Callous as her comfort initially was, I soon remembered that Anne had been raped her entire life by her husband. An attempted assault was normal in her existence.

My host father, Pastor Daniel Makecho, took a much firmer stance.

“When people hear of this in America, they will think all Africans are rapists,” Daniel said. “We will make an example of him, send him to jail for the rest of his life.”

It’s long been known that Kenya has one of the most corrupt police forces in the world. I met with women weeks before who had been raped by government security forces in Mount Elgon. In my own selfish, embarrassed mind, I wanted to make this all go away and never speak of it again.

The next morning, Daniel took me to meet with the local police who took my statement. Unlike here in the West, there was no privacy to my pain. Most people at the station wanted to hear what the ‘mzungu’ woman was complaining about.

A warrant for his arrest was assigned immediately.

I felt no remorse when Peter filed into the station, head down and shamed. I initially didn’t intend on pushing full charges for attempted rape; I just wanted to teach him a lesson about boundaries, not ruin his life.

It was also not Peter’s intention to tell the truth about his actions. He lied in my face and told me I wanted to lay with him – that I had pursued everything. He continued to blame me for everything, as if I had the power over his mind.

After an hour, I began hysterically crying and asked to leave the room, but instead he was taken out, behind the station to be spoken with.

When he returned, he was more remorseful. He pleaded guilty to attempted rape and apologized to me. Peter was sent to jail for several days while we drafted the official charges.

The minimum sentence for his charge is 12 years.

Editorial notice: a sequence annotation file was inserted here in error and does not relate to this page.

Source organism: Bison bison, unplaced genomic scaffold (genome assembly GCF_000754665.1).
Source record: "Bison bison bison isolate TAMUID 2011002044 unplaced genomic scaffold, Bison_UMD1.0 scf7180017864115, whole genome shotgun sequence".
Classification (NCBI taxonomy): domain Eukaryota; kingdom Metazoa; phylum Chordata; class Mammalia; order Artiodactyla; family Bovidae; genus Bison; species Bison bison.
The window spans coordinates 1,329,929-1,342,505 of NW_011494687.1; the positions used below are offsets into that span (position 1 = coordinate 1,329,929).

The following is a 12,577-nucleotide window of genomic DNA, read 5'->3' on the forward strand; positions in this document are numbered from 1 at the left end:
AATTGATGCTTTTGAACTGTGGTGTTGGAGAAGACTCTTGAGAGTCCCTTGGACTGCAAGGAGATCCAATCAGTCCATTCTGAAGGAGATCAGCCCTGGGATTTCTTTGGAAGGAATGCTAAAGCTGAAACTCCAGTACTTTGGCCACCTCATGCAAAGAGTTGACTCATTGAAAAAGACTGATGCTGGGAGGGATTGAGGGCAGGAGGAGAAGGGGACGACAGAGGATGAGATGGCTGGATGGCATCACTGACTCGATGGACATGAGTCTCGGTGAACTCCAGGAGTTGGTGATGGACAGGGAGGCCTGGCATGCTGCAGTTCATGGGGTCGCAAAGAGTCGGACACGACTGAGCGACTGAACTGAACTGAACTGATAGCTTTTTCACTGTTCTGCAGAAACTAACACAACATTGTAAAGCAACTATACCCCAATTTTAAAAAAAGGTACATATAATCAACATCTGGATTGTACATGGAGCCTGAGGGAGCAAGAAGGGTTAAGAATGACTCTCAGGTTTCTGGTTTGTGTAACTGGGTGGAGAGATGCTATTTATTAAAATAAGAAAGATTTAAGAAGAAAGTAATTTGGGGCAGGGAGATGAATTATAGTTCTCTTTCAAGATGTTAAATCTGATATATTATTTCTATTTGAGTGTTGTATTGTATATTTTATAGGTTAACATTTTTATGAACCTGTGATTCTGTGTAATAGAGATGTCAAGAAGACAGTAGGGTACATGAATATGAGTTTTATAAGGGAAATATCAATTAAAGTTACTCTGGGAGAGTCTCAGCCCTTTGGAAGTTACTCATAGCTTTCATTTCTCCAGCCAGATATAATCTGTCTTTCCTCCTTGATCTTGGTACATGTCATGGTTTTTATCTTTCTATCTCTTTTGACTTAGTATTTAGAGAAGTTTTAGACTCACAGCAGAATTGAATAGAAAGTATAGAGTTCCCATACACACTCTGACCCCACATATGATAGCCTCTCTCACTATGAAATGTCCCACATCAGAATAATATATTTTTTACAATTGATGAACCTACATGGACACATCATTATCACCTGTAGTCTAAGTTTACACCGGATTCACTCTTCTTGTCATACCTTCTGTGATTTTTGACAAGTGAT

But that was before we discovered he had raped a 3 1/2-year-old girl. He had done this before.

Some people say the most painful moments in life are just a lesson or blessing in disguise. I can only hope this is what happened.

I sometimes wonder how many more women had been exploited by him or how many children had their innocence stolen away.

As far as I know, Peter is still in jail and will be for the rest of his life. My father Daniel goes to visit him sometimes and pray for his soul. Peter asks for forgiveness from God and from me.

I try not to think of him anymore, his face, his thoughts. I do sometimes wake up in the night crying because in my dreams I see the face of one of the children he stole from the world.

We are living in a generation of women who are enslaved by the sexual exploits of men.

These acts are no longer simply a continent’s problem – it is our collective crisis that spans all cultures and colors.

We can no longer allow children to be defined by the malicious acts of other people’s selfish exploitations.

This is our cross to bear and to act upon. It is my burden too.

As long we continue to allow these acts to befall the most innocent people on earth, may we never find peace in our lives.

Kathryn Nelson welcomes comments at [email protected]

Click here to read previous columns and see Kathryn’s personal photos